Risk for liver disease higher in patients with psoriasis, not in those with RA

By Liz Meszaros, MDLinx
Published November 29, 2017

Key Takeaways

Both psoriasis and psoriatic arthritis may have a greater association with liver disease than rheumatoid arthritis (RA), with a particularly high association with nonalcoholic fatty liver disease (NAFLD) and cirrhosis, even in patients who were not exposed to systemic therapy (ST), according to study results in press in the Journal of Investigative Dermatology.

“These findings offer evidence for the long held view that psoriasis patients may be more predisposed to liver disease than patients with RA,” said first author Alexis Ogdie, MD, MSCE, assistant professor, Medicine and Epidemiology, Perelman School of Medicine, University of Pennsylvania, Philadelphia, PA. “Understanding the role of inflammation in liver disease and how the liver can perpetuate inflammation in these conditions can help us advise patients, and their clinicians, on how to more effectively manage their health.”

Because few clinical trials have been undertaken to assess the risk for incident liver disease in patients with psoriasis, psoriatic arthritis, and RA, Dr. Ogdie and colleagues undertook this cohort study, enrolling patients with these three conditions and comparing them to matched controls identified through The Health Improvement Network from 1994-2014.

Dr. Ogdie and fellow researchers included 197,130 patients with psoriasis, 12,308 with psoriatic arthritis, 54,251 with RA, and compared them with 1,279,754 matched controls. They found elevated adjusted hazard ratios (HRs) for any liver disease in patients with psoriasis (HR: 1.37 without ST; HR: 1.97 with ST), psoriatic arthritis (HR: 1.38 without ST; 1.67 with ST), and RA (HR: 1.49 without ST). The adjusted HRs were not elevated, however, in RA patients being treated with ST (HR: 0.96).

Further, they found that incidence NAFLD was highest in patients with psoriasis (HR: 2.23) or psoriatic arthritis (HR: 2.11) who were prescribed an ST. The risk of cirrhosis was highest in patients with psoriasis prescribed an ST (HR: 2.62) and patients with psoriatic arthritis not prescribed ST (HR: 3.15).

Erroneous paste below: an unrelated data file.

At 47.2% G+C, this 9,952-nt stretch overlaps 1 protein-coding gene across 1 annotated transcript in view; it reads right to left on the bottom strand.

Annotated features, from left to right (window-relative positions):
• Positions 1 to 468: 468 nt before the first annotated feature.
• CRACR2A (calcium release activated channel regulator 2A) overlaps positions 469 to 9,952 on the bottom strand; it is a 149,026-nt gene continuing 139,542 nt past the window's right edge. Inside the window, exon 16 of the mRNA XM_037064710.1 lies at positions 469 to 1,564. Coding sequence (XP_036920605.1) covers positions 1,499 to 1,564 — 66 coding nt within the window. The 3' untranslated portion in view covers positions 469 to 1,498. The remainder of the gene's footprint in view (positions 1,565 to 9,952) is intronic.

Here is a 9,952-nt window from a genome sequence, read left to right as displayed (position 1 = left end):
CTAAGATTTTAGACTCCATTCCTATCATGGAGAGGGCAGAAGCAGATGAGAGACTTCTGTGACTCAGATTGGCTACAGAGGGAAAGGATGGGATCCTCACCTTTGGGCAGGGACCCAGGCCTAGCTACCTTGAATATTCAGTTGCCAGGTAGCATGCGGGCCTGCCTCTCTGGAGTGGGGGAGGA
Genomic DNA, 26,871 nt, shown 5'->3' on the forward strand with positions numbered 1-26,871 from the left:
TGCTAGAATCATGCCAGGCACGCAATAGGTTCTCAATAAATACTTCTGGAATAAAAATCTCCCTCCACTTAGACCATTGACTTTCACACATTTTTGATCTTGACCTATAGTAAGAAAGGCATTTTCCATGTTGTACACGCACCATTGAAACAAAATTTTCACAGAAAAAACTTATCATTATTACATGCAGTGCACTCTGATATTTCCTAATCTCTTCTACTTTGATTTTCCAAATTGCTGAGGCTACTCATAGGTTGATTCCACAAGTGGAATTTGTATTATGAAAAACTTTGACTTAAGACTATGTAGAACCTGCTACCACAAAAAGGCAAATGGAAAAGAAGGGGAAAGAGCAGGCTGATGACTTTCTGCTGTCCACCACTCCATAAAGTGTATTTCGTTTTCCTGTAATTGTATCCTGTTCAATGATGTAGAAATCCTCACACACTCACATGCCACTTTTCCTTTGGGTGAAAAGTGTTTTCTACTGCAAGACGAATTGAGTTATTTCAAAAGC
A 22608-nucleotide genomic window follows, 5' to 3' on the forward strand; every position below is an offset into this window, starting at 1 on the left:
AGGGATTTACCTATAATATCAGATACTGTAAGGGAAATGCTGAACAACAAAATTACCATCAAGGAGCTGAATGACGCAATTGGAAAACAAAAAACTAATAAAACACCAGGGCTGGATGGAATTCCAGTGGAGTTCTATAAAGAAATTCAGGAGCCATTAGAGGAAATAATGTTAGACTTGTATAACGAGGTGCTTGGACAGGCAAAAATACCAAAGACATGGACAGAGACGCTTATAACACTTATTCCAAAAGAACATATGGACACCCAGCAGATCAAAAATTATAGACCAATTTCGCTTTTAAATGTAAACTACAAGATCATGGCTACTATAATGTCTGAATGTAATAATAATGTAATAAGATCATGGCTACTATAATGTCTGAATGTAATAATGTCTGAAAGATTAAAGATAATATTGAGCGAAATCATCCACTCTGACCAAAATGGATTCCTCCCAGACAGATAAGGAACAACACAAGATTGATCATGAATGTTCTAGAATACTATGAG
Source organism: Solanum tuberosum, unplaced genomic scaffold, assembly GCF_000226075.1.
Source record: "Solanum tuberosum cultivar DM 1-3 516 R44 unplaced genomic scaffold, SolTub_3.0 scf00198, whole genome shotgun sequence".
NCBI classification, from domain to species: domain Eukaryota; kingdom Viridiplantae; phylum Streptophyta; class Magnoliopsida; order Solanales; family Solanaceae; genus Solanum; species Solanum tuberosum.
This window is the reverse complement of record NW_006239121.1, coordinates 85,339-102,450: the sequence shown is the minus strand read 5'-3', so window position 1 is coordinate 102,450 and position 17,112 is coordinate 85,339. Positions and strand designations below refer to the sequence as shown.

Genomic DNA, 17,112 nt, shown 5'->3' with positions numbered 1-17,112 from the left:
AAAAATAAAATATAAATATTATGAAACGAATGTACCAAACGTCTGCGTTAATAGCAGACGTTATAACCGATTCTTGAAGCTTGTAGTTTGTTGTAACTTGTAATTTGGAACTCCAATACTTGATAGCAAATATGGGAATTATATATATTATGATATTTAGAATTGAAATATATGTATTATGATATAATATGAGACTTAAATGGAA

Finally, the prevalence of liver disease and cirrhosis were increased in a stepwise fashion as the body surface area affected by psoriasis increased (P for trend < 0.001).

While previous studies have demonstrated the increased incidence of liver disease in patients with psoriasis compared with the general population, this is the first study in which researchers adjusted for risk factors for liver disease to assess whether psoriasis or psoriatic arthritis act to increase the risk of developing new liver disease. This is also the first population-based study to address the risk for liver disease in patients with these inflammatory diseases.

“Based on these data, physicians should educate psoriasis patients on the increased risk for liver disease and be cautious about the use of hepatoxic medications in these patients, especially when additional risk factors such as diabetes, obesity, or heavy alcohol use are present,” said senior author Joel M. Gelfand, MD, MSCE, professor, Dermatology and Epidemiology.

This study was supported in part by grants from the National Institute of Arthritis and Musculoskeletal and Skin Diseases (K24-AR064310, K23-AR063764, K23-AR068433), a Medical Dermatology Fellowship from The National Psoriasis Foundation, NIH Pharmacoepidemiology Training Grant T32-GM075766, NIH Training Grant T32-AR007465-32, Dermatology Foundation Career Development Award, an unrestricted grant from Pfizer Inc. to the trustees of the University of Pennsylvania, an NIH grant (K08-AA021424, R01 AA026302-01), Robert Wood Johnson Foundation, Harold Amos Medical Faculty Development Award (7158), IDOM DRC Pilot Award (P30 DK019525) and NIH (P30-DK050306) and its pilot program, Health Resources and Services Administration (D34HP24459), Center of Excellence for Diversity in Health Education and Research, and Perelman School of Medicine.

Dr. Ogdie has served as a consultant for Pfizer and Takeda and is a co-investigator on a research grant from Pfizer. Dr. Gelfand has served as a consultant for Pfizer Inc., receiving honoraria; and receives research grants from Pfizer Inc. Pfizer had no role in the design, analysis, or reporting of the data.

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